CH: What is new and different that you bring to your readers through your type of non-fiction writing?
BM: When tackling social and political issues, there is always a divide between the beliefs of black and white people. Anyone addressing those issues that separate blacks from whites should do it with the absence of any predispositions based on race. Therefore, I think that being biracial puts me in a position to analyze racism from the perspective of both white and black people. I refuse to take sides with either race based on the color of my skin or the color of anyone else’s skin. When writing about social issues and racism, I will address both races without prejudices and without biasness.
CH: Is there a message in your book that you want the readers to grasp?
BM: I want my readers—both white and black—to realize that a new generation of thinkers are emerging. They are removing the partition that has kept people separated based on the color of their skin. They have resigned themselves from what used to be. They are not afraid of multicultural diversity. It is an adjustment that we all must make sooner or later. However slow it may seem, things are changing, but we still live in a world that is color conscious, and we must let our minds evolve.
CH: You stated that “a broken social service system” is the cause of many problems. What would be your solution for this problem?
BM: While writing about a broken social service system, I was speaking of the interrelationships or the mutual relationships that exists between individuals, groups, and institutions and their social structure, as well. There are still too many blacks and too many whites that do not associate with each other simply because of their race. We should get to know each other better. The only way to do that is to talk and mingle. Some think that institutional racism is a thing of the past, but it is not.
Institutional racism is a form of racism expressed in the practice of social and political institutions, and being distinct from racism by individuals or informal social groups. It is reflected in disparities regarding criminal justice, employment, housing, health care, political power and education, among other things. Those that serve in these positions should be held accountable for their actions to make sure that their decisions are just and proper. Whenever equal justice and equal opportunity are sacrificed for personal reasons, then those responsible should be stripped of their rank and removed from their position.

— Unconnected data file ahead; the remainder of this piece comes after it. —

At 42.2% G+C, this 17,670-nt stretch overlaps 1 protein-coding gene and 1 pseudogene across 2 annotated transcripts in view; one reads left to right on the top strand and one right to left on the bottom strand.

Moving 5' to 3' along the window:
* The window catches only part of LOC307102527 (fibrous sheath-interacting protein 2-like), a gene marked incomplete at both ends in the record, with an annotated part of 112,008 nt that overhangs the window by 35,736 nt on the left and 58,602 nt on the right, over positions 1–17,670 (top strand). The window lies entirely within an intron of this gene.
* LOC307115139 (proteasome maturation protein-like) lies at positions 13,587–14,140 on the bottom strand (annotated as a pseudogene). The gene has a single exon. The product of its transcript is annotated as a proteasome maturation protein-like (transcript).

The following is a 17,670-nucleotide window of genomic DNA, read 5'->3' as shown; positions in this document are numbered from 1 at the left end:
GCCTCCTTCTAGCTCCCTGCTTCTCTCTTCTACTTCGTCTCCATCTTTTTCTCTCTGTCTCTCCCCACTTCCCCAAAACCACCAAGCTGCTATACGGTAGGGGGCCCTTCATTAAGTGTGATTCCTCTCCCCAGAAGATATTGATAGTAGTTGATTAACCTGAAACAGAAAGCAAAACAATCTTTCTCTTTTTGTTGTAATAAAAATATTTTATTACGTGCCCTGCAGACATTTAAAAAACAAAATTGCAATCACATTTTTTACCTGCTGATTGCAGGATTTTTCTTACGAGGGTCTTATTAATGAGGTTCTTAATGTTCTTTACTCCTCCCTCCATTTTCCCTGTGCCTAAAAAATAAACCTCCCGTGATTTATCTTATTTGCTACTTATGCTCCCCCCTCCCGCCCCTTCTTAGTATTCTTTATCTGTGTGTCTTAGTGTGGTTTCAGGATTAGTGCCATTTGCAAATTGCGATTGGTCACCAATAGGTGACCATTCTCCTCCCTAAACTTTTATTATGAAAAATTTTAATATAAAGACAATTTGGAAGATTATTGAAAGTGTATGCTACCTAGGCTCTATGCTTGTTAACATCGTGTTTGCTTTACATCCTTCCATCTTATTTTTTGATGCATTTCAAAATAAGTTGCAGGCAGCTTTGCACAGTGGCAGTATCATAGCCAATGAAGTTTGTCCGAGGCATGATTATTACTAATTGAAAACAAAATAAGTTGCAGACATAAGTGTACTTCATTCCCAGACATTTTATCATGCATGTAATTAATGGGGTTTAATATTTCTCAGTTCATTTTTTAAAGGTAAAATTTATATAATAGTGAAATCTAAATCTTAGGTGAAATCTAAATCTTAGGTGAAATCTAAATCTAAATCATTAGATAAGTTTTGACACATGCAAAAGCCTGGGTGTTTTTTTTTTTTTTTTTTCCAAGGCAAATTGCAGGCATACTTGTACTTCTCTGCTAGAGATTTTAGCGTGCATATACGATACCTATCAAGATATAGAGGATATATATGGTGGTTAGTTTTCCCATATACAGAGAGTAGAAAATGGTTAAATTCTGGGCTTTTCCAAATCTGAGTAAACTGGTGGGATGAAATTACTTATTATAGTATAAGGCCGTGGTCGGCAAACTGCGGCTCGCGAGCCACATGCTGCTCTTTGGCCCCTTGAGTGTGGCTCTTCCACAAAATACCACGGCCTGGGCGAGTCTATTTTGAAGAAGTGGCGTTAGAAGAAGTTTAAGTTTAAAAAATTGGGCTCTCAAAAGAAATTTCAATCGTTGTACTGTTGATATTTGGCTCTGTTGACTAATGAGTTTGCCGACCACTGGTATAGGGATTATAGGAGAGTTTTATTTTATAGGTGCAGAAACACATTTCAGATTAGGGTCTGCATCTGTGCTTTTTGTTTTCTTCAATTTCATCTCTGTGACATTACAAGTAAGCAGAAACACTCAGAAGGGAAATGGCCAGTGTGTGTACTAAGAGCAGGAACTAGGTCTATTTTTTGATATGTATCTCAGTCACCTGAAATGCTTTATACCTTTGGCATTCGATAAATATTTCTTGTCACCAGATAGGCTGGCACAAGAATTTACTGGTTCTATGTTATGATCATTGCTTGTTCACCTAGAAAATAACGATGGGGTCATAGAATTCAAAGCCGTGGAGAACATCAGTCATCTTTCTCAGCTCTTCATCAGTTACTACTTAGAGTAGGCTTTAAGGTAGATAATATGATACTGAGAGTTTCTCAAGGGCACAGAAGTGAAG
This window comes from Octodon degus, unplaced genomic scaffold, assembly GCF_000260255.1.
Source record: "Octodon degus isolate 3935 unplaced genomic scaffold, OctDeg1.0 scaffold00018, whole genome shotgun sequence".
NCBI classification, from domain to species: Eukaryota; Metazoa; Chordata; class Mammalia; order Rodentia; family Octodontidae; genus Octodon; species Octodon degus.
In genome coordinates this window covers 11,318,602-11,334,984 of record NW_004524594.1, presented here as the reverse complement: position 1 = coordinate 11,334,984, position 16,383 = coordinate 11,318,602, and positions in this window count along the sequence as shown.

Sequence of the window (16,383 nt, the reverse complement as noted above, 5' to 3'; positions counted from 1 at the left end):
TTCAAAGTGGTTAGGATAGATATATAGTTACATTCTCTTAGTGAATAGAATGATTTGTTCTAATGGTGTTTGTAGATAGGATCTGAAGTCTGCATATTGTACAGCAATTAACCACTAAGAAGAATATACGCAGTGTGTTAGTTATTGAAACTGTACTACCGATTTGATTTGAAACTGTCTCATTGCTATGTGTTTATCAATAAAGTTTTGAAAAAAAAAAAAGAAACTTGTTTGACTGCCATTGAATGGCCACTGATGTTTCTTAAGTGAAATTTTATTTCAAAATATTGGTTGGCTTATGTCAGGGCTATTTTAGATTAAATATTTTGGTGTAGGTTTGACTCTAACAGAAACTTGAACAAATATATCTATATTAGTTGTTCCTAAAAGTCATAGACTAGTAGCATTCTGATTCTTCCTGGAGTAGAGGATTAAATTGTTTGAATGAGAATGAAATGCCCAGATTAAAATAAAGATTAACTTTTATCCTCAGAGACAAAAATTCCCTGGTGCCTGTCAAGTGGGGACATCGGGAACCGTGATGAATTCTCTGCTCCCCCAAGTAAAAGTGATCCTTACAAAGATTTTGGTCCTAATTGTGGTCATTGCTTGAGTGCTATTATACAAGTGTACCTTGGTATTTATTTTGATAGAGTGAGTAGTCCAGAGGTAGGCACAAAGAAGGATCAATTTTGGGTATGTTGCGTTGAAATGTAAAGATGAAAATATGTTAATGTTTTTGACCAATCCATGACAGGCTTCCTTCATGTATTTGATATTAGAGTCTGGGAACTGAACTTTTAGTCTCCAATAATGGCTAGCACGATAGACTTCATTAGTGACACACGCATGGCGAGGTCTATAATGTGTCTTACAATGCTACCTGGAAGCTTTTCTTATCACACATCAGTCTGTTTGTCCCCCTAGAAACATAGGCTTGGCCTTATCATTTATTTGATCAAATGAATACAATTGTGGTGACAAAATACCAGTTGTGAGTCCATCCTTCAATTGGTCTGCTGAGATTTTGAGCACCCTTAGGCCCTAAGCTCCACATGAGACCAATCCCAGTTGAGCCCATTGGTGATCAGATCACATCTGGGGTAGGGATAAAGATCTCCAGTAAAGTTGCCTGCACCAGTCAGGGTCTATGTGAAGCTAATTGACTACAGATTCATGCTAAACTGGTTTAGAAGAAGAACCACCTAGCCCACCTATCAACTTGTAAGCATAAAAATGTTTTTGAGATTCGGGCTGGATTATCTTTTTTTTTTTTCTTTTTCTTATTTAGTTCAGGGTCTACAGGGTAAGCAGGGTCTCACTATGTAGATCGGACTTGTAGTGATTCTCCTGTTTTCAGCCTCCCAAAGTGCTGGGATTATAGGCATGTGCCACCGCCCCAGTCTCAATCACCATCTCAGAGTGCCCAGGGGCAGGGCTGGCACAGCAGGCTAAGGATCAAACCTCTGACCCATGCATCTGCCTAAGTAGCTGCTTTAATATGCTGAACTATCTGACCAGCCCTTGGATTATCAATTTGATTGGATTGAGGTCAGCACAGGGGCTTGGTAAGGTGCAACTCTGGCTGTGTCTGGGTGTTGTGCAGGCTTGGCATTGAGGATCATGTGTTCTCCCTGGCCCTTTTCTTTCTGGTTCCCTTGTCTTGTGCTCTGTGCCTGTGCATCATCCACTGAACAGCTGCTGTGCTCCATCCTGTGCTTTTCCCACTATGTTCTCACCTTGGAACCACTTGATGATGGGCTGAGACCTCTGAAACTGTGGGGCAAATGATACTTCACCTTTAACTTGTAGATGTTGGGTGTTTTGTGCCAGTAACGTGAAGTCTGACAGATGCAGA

When members of one race of people hate members of another race simply because of racial differences, then those people are ignorant and sick—they will remain like that until they become better educated; they must teach themselves, or someone must teach them that being different is alright—there’s no reason to be afraid when you see someone that is not the same color as you. Accountability is the key to making sure that all aspects of the social service system are administered fairly, and the same is true in politics. Politicians must be held accountable for their actions once elected. It should be like any other job, either you perform your duties, or be replaced.
CH: “Black and white people alike can be racist. We should stop making decisions based on the color of a person’s skin.” This has been said by many people for many years. Do you think this issue will be resolved in the coming years?
BM: I honestly do believe that the day will come when racism will die. It will not be soon, but that day will come. Today, it is not uncommon to see white grandparents or great-grandparents walking around in public holding the hand of their racially mixed grandchild or great-grandchild. When seeing them, one has to wonder if they have always been blind to black and white relationships, or did they too, at one time see blacks as an inferior race of people. How do they feel now that their blood line has been forever tarnished? Are they proud of the new addition to their family that is part white and part black, or do they just tolerate them because they have no reasonable alternative? When seeing a mixed race family, or even black and white friends enjoying life together, they do pose a beautiful sight—like things are really getting closer to where they should be. Everyone that sees them should hope that what they are looking at is real and not just make believe.